In 2015, WGLG awarded 30 schools, 18 student councils, 18 teachers and 18 parents for their outstanding roles in supporting girls’ education in six different regions.
On January 14, 2016 the Ford Foundation, ITVS, USAID and Women and Girls Lead Global invited a diverse group of filmmakers, NGO leaders and educators to experience the impact of media and social change for women and girls around the world at a very special event at the Ford Foundation headquarters in New York.
With the new year upon us, Women and Girls Lead Global is excited to continue our work around the world and inspire social change through the art of storytelling. See what we’ve been up to in 2015 and where we are headed in 2016.
Women and Girls Lead – Bangladesh set out to raise awareness of human rights and gender issues among Bangladeshi youth. Their main objectives: reducing gender-based violence and promoting gender equality.
On October 11th 2015 in Gangni, Meherpur, two thousands students, parents and teachers took an oath against child marriage and to support girls education on the occasion of International Day of the Girl.
On September 9th, Women and Girls Lead Global and our partners ITVS, Ford Foundation, USAID and CARE hosted a Global Gender Gap Challenge at the gorgeous GitHub headquarters. The goal of the event was to create new design and ideas that will transform the lives of women and girls.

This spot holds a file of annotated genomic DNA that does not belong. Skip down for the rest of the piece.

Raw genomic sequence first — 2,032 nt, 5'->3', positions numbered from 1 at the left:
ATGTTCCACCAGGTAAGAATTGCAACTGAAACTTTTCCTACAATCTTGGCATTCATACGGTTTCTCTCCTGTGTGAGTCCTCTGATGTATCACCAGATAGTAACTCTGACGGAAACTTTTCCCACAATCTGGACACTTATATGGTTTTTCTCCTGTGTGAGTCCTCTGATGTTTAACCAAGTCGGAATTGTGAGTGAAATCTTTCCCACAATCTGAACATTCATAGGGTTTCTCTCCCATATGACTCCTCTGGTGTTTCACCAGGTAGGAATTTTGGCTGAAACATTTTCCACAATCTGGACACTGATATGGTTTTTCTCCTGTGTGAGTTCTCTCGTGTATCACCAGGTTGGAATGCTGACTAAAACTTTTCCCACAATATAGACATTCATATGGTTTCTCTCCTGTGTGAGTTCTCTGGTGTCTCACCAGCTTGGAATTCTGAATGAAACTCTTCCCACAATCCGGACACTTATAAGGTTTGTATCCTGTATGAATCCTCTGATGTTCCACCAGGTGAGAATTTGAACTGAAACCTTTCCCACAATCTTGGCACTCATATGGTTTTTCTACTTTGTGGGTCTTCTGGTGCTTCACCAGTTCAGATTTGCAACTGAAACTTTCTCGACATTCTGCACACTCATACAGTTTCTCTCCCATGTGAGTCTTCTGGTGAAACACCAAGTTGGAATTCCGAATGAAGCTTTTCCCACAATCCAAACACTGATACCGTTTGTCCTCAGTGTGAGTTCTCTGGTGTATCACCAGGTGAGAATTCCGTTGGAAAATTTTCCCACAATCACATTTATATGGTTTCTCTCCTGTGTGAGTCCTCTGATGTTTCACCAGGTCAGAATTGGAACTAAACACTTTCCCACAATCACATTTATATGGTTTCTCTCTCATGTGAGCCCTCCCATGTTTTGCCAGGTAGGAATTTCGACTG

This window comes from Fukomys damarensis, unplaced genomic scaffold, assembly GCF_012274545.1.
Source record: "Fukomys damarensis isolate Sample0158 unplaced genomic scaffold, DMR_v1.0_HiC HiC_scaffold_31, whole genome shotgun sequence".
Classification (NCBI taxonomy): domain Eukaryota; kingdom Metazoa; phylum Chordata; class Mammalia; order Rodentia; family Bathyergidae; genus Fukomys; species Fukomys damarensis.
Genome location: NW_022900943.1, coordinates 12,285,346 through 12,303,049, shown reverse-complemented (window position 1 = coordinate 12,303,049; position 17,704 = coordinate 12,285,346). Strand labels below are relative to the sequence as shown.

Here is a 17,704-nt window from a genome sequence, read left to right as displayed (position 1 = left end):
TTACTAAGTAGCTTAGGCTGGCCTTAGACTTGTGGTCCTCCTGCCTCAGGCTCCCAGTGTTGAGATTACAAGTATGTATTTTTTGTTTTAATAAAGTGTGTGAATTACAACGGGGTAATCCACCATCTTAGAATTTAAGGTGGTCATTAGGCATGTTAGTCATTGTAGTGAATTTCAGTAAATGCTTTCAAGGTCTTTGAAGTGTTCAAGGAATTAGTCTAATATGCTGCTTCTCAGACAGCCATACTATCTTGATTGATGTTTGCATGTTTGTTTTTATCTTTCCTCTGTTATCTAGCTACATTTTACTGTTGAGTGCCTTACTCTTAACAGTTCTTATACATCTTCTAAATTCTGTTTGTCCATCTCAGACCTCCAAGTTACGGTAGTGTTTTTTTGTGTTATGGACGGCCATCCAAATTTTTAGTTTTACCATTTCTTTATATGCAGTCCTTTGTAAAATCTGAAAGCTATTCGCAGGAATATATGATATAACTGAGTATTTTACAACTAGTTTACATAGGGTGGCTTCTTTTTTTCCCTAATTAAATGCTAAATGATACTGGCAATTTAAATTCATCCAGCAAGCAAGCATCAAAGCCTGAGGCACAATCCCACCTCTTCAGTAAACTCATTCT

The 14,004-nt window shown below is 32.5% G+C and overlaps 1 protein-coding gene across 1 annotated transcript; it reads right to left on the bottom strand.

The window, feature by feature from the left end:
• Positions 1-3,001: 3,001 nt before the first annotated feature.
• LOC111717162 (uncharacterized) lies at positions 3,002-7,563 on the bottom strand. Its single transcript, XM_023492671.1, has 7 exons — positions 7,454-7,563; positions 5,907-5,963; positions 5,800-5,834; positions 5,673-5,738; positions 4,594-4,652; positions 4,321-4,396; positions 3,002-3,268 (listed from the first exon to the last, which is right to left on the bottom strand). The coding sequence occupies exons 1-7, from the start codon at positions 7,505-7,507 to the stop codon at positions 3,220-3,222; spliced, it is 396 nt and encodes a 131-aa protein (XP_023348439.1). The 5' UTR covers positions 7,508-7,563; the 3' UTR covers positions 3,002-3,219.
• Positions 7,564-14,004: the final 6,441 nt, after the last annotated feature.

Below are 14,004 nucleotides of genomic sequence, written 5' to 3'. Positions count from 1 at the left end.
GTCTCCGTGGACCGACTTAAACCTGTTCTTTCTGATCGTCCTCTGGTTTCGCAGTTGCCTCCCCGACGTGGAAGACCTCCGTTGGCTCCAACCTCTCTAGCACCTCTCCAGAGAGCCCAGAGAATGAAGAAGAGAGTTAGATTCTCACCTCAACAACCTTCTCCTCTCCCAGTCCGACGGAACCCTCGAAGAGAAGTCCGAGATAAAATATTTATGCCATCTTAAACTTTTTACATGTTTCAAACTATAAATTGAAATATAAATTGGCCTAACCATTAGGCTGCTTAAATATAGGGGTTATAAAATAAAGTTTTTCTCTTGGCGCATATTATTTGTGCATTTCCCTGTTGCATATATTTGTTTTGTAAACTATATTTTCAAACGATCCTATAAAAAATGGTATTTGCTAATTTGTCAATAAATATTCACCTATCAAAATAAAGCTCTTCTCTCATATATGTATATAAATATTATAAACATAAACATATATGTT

USAID Bangladesh, Women and Girls Lead Global, Department of Women and Gender Studies, Dhaka University and over 150 students from various social science departments within the university celebrated International Youth Day on August 12, 2015 in Dhaka, Bangladesh.
Thousands of young girls wrote passionate letters declaring their right to stay in school and out of child marriage to commemorate National Girl Child Day in Bangladesh this year. The Youth Summit and Letter Festival – organized by Women and Girls Lead Global, National Girl Child Advocacy Forum and Youth Ending Hunger-Naogaon – called on girls to write open letters to their parents, telling them why they didn’t want to marry young. Over 3,000 girls from 53 different schools in Bangladesh participated, sharing their desire for freedom and their disappointment that the law banning child marriage for girls under 16 is not being consistently upheld.
Schools are gradually becoming more girl-friendly in northwestern Bangladesh, thanks to the interventions of the Best Schools for Girls campaign. Last month, 18 Women and Girls Lead Global film facilitators in Naogaon province gathered for a two-day retreat to share stories about the changes that schools in their area have implemented since the campaign officially launched in October 2013.
Sufiya Kuhtan, of Tala Upazila, Bangladesh, became a child bride when she was only 13. By 14, she had already become a mother. When her husband, the only earning member of the family, fell ill several years ago, Sufiya had to overcome tremendous financial hardship to provide for her daughter Selina’s education and give her a better and more secure future. Their dream? That Selina will become a doctor.